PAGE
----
In January 2015, following a routine check by my vigilant GP, I was diagnosed with invasive breast cancer.

As a Brit living in Sydney, Australia since 2008, I realised over the following days just how many of my friends and family were scattered across the globe and different timezones.

The Fellowship of the Ringlets was originally just a tremendous pun and the title of a closed Facebook group I created to keep those distant friends and family in the loop and worry-free.

But over 12 months, my little group somehow grew from 80 to 800+ and became a veritable band of brothers, a support team like no other and a true Fellowship in every sense of the word.

Their love, laughter and rallying cries have been the greatest tonic a little ringlet'd cancer-face like me could have wished for.

The following letters, musings, incoherent ramblings and occasional bouts of bad language are for them all.

Welcome to the Fellowship of the Ringlets.

VC x

Friday 27 February 2015


Thirsty work, this egg-harvesting...

Dear Fellowship, 

So after 14 days, 29 self-administered injections (apart from the one my friend Matt did out of curiosity - an experiment never to be repeated, I might add), 3 hormonally-charged meltdowns (that I recall) and 1 undeservedly grumpy Whatsapp conversation with one of my favourite people, the (Egg) Harvest Festival took place yesterday. And not before time frankly as I suspect several of The Fellowship were beginning to doubt the wisdom of their lifetime membership...

As a result of my chemo treatment starting on the 10th March , I only have time for one crack (egg pun alert) at this egg freezing malarkey so I have been pretty obsessive about the whole 'inject at 10.15pm' in an attempt to rally my snoozing Connerty troops into immediate action. I imagine my eggs to be a fairly chaotic and disorganised bunch, all knocking about looking confused in the wrong uniforms, some only wearing one sock and others missing a shoe etc. Hence I was keen to literally inject some order into proceedings and whip them into shape with my twice daily needle bootcamps.

On Weds, the IVF nurse declared I had 8 SAS-type follicles ready to go and 2 slightly weedier ones that probably weren't quite as keen to leave the safety of the ovarian barracks. Predictably, I felt bad for the weedy ones and hoped they'd down some protein shakes and pack on the pounds before being booted out on Extraction Day, bless them.

Awkwardly, after that appointment, I then had to actually google 'is a follicle an egg?' - turns out they are not. Does everyone know this but me? Then I absent-mindedly wandered onto some chat forums where there was a real-life 23 year old whingeing (showing off) about her 40 follicles only producing 20 eggs or something, no doubt depressing all the other poor women around her. 40 follicles?! 20 eggs? That's a battery hen! Shouldn't she be out enjoying her twenties instead of worrying about her eggs? With 40 follicles, she must have been staggering around town on all fours like a human gerbil weighed down by the sheer magnitude of her over-performing ovaries. Ugh.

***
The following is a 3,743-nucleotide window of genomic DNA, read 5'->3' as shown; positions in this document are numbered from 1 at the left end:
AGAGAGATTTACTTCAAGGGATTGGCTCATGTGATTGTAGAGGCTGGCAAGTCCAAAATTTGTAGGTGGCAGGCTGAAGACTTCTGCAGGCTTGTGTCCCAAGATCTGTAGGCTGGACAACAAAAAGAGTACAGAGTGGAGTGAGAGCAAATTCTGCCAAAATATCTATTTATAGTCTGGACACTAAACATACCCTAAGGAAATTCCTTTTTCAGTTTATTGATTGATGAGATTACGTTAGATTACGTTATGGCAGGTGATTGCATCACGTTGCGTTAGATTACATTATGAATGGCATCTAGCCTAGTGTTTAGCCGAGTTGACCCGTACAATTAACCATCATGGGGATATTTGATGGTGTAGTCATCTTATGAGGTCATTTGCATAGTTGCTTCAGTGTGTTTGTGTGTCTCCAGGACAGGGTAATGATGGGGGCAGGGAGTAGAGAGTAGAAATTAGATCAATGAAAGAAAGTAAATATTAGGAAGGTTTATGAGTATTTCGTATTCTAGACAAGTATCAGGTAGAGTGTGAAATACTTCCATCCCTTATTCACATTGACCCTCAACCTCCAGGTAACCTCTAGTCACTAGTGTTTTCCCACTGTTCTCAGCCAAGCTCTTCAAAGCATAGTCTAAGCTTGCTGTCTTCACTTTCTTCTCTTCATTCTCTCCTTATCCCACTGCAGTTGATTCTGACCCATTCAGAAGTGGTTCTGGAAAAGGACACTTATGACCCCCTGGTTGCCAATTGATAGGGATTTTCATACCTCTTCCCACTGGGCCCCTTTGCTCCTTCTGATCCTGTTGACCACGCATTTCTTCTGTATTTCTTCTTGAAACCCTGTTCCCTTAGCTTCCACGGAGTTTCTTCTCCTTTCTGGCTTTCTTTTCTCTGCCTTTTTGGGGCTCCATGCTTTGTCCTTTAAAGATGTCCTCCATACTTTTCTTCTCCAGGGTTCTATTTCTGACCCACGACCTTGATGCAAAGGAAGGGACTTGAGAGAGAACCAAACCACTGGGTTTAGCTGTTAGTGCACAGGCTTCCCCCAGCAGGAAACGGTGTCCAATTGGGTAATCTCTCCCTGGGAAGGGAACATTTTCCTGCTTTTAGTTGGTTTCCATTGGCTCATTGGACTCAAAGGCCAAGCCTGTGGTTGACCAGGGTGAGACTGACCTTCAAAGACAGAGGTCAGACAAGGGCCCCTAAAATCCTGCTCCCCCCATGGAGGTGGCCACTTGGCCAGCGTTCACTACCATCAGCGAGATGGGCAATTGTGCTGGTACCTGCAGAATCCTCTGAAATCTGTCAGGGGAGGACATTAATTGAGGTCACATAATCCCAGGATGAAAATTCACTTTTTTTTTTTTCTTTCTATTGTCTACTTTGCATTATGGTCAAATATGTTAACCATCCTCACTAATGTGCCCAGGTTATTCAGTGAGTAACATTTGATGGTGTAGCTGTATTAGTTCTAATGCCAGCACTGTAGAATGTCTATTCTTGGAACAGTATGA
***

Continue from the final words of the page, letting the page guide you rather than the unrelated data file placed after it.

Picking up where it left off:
Ignored her and took my 'quality over quantity' Ocean's 10 in for extraction yesterday and hoped that 14 days of bootcamp would be enough. Limpy caused a few problems for the sweating anaesthetist - all I did was ask him to promise me I would wake up from this operation with my left arm intact as I couldn't afford to lose another one. That seemed to stress him out slightly, he made a couple more visits back to my cubicle beforehand, asked some more questions, stared at Limpy in growing horror and shuffled off again.

30 mins later, I woke up with the number 10 written on my hand, which basically meant all my follicles had delivered and 10 little Connerty eggs had made it through - I had a little proud VC moment with my recovery tea and biscuits. Then I just had to wait for a few hours to hear from the scientists to learn how many, if any, were good enough to freeze. Love a waiting game, me.

The call came in about 3 hours later when I was busy making my daily nuisance call to Bupa, running verbal rings round their weary staff and no doubt being recorded yet again for training purposes. Good news - 8 of my 10 eggs were considered mature enough and are now currently residing in a 5 star freezer in North Sydney. Go, mature eggs!

So the ancestral line maintenance and egg-freezing part of this cancery tale are now done and dusted and it's another win for VC and the Fellowship. I did shed a few happy tears and neck a celebratory green juice when they confirmed they'd frozen 8 ringlet'd eggs yesterday - must have been some leftover hormones I reckon because I am hard as nails, they are just eggs and this is just a process, as we all know...

Finally, thank you all as ever for your ongoing support, messages, late-night calls, lifts and good humour in the face of some stiff challenges this last fortnight - apologies to those who have been forced to nod politely whilst desperately seeking an escape route as I discuss my ovaries, egg count and possible infertility in great detail with them at the bus stop. Rest assured that I have no idea who this new VC is either but apparently she likes to chat...

Till next week, my friends,

VC / Octo-Mum x

p.s amazing what you find in Google images under 'frozen eggs'. Wowsers, Disney.

No comments:

Post a Comment